It helps, now and then, to step back and take a long view.
The kingdom is not only beyond our efforts, it is even beyond our vision.
We accomplish in our lifetime only a tiny fraction of the magnificent
enterprise that is God's work. Nothing we do is complete, which is a way of
saying that the Kingdom always lies beyond us.
No statement says all that could be said.
No prayer fully expresses our faith.
No confession brings perfection.
No pastoral visit brings wholeness.
No program accomplishes the Church's mission.
No set of goals and objectives includes everything.
This is what we are about.
We plant the seeds that one day will grow.
We water seeds already planted, knowing that they hold future promise.
We lay foundations that will need further development.
We provide yeast that produces far beyond our capabilities.
We cannot do everything, and there is a sense of liberation in realizing that.
This enables us to do something, and to do it very well.
It may be incomplete, but it is a beginning, a step along the way,
an opportunity for the Lord's grace to enter and do the rest.
We may never see the end results, but that is the difference
between the master builder and the worker.
We are workers, not master builders; ministers, not messiahs.
We are prophets of a future not our own.
Bishop Ken Untener
(This prayer was composed by Bishop Ken Untener. The words of the prayer are attributed to Archbishop Oscar Romero, but they were never spoken by him.)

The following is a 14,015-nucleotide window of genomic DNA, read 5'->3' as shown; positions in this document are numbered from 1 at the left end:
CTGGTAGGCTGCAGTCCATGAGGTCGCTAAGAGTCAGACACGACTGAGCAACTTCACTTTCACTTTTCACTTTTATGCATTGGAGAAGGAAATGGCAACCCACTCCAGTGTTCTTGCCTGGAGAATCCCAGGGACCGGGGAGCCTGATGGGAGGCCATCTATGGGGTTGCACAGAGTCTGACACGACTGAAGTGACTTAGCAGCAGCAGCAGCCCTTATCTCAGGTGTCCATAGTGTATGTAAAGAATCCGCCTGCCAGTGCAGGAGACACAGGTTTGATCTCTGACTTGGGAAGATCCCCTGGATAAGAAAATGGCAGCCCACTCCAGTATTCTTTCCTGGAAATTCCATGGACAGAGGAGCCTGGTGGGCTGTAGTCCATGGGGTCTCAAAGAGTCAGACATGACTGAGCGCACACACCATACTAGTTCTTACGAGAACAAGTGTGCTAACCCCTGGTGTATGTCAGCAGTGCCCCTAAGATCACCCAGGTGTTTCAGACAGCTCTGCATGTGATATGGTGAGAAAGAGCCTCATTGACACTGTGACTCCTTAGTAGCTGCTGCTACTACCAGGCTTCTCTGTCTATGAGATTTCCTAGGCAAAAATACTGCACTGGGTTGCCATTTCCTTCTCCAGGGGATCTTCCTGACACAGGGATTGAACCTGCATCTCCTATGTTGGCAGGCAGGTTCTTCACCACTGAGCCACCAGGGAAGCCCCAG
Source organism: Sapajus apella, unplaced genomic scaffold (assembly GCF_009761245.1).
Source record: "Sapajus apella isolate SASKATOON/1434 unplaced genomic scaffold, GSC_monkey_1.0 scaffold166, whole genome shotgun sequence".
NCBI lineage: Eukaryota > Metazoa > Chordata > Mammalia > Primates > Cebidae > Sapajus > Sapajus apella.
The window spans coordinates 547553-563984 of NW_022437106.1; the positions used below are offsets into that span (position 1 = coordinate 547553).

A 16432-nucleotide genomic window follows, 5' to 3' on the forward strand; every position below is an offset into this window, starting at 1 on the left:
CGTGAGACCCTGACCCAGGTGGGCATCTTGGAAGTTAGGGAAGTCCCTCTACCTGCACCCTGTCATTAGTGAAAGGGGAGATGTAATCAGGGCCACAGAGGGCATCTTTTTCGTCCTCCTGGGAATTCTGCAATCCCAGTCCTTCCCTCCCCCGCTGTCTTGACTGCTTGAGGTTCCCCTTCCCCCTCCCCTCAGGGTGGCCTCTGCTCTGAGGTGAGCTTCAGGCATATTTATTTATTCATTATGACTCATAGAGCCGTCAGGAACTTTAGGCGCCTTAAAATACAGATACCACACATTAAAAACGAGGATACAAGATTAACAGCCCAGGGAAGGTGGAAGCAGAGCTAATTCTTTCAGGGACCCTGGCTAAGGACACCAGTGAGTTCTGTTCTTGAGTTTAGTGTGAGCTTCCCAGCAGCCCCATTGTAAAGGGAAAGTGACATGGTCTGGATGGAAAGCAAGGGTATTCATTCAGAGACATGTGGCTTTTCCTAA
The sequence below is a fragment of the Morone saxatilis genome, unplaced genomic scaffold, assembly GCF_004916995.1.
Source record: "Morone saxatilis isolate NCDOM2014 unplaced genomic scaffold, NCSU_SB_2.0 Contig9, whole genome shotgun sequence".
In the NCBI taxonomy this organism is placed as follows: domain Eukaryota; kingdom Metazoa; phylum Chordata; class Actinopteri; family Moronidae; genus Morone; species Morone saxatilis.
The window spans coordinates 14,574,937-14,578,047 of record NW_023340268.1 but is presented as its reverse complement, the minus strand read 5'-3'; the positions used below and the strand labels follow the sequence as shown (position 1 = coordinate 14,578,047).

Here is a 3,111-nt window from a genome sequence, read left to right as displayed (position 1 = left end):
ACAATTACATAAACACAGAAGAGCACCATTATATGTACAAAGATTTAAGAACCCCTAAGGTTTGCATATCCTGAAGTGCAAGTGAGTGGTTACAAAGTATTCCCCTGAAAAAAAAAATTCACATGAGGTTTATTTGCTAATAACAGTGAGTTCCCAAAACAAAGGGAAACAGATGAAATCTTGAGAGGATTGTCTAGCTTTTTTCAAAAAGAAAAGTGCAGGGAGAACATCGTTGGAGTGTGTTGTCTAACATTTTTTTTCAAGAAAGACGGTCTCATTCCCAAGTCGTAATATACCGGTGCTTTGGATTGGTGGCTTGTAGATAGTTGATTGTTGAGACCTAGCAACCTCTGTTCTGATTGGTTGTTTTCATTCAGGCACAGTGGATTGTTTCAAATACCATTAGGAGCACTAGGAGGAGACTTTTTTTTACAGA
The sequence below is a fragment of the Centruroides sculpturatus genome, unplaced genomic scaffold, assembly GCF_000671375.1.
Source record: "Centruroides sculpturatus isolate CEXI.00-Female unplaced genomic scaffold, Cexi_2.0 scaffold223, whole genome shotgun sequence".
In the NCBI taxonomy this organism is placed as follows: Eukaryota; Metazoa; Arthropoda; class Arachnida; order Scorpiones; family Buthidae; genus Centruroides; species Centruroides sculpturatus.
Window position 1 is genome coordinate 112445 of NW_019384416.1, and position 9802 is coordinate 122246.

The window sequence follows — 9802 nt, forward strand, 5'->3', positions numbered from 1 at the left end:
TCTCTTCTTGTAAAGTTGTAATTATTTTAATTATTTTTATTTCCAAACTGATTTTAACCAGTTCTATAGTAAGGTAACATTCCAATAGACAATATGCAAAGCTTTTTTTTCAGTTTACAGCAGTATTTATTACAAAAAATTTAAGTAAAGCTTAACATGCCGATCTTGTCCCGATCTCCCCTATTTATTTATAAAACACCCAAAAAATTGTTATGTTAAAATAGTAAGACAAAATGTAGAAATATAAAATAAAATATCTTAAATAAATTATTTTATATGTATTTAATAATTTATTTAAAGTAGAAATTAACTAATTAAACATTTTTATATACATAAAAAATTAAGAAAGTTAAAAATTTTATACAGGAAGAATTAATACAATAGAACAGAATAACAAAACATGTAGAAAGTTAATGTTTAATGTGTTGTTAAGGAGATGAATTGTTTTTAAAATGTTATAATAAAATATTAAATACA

The last month has been an emotional roller coaster for all of us. I arrived in Texas just before hurricane Harvey hit and my flight to Puerto Rico was cancelled. I waited for two days with my parents as we received the news of floods in the greater Houston area. Some friends had five feet of water in their homes while my brother, David, and his family watched the water creep up the lawn and then go down before reaching the house. I finally travelled on to my original destination, Puerto Rico, to facilitate two second level Roots in the Ruins: Hope in Trauma courses - Odyssey of Healing: Hope for Individuals and Conflict Transformation for Communities and Congregations. I had planned on spending a few days on the island to evaluate the program and schedule the next steps when hurricane Irma appeared on the scene. The brothers and sisters in Puerto Rico decided that it would be best for me to leave, and so I was on one of the last flights off the island. Then Hurricane Irma tore through the Caribbean Islands and Florida. I hadn´t been back in Texas long when the earthquake devastated Chiapas and Oaxaca. I arrived home in Chiapas to find that everything in my house was fine, but that almost all the Catholic Churches in San Cristobal de las Casas had varied degrees damage. Then, I felt the second earthquake with its epicenter near Mexico City. Practically half of Mexico has felt the shaking again, and again, and again as the aftershocks continue. Just today another earthquake of 6.1 downed an already damaged bridge in Oaxaca as news arrives about the devastation in Puerto Rico from yet another hurricane. I am just beginning to hear from my friends there.